Quibi Quits: Streaming service folds after just six months
In what is being described by some as the first big failure of the streaming era, Quibi announced yesterday that it is closing down.
The streaming service, which focussed on delivering short-form quick bites (or ‘Quibis’) in under 10 minutes, was the brain child of Disney’s chairman Jeffrey Katzenberg, who managed to raise a staggering $1.75 billion in funding since its conception in 2018. Launched back in April this year, the service had over 175 shows and films planned for its first year, many of which were replete with star-studded casts and directors.
However, now, just six months after launch, the Quibi has called it quits amidst a declining customer base – of the 910,000 users who signed up for a three-month free trial, only 72,000 continued after the trial expired – as well as rising debts, and even legal problems regarding patents. In the run up to decision the company had worked with a restructuring firm in an effort to sell the business to the likes of Apple and Facebook, but to no avail.
“The world has changed dramatically since Quibi launched and our standalone business model is no longer viable,” said Katzenberg. “I am deeply grateful to our employees, investors, talent, studio partners and advertisers for their partnership in bringing Quibi to millions of mobile devices.”
So where did this all go wrong?
With the success of short media formats like TikTok, you could be forgiven for thinking that there was currently a meteoric demand for short-form content. However, this seemingly ignores the fact that more successful streaming services like Netflix see huge consumption of longer shows day after day. If the average attention span is indeed shortening in this era of such readily available content, we have nonetheless proved time and time again that we are more than happy to binge multiple episodes of entertainment shows that run for 20-minutes or longer. The short format alone would not be a winning formula.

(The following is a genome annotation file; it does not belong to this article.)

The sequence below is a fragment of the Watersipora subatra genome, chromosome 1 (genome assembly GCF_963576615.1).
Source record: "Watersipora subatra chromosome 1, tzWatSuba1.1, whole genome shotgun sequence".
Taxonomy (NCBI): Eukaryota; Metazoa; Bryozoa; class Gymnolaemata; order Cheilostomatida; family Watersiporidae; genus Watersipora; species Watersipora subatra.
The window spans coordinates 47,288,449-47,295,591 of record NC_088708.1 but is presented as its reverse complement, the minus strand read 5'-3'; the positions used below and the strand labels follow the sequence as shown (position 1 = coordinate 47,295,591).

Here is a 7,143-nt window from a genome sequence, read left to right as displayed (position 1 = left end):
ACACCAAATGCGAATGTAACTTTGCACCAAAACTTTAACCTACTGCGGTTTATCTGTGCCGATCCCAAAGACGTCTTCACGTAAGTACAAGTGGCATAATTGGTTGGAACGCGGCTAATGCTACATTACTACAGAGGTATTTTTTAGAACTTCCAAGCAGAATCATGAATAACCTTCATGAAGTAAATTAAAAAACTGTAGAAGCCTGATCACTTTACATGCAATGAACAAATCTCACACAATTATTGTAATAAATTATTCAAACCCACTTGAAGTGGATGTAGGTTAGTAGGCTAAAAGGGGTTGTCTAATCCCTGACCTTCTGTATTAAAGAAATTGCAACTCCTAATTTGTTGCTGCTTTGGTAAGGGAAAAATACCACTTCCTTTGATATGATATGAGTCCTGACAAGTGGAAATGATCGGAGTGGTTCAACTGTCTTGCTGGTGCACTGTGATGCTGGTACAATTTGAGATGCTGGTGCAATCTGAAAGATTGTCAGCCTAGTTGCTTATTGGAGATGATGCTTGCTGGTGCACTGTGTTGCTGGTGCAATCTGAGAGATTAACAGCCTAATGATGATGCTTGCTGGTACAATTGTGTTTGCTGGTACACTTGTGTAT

A related issues appears how consumers were expected to view Quibi. Primarily only available for streaming on mobile devices (they launched their TV app just days ago), this meant that potential views had no way of enjoying the content on larger screens at home. While Netflix has certainly been expanding its mobile services – it is recently trailing a mobile only subscription in Africa, for example – it is fair to say that most people prefer watching content on screens larger than their mobiles when possible.
As alluded to in the previous quote, Katzenberg blames the platforms failure as entirely due to the pandemic, telling the New York Times: “I attribute everything that has gone wrong to coronavirus. Everything.” While Netflix and other streaming services have managed to cash in on customers staying home for longer during the pandemic, Quibi, which was seemingly targeted customers that were on the move, quickly lost much of its appeal.
What lessons will be learned from Quibi’s extraordinary failure remain to be seen, but with the coronavirus still very much present around the world, this appears to be yet another blow for the strained entertainment industry at large.
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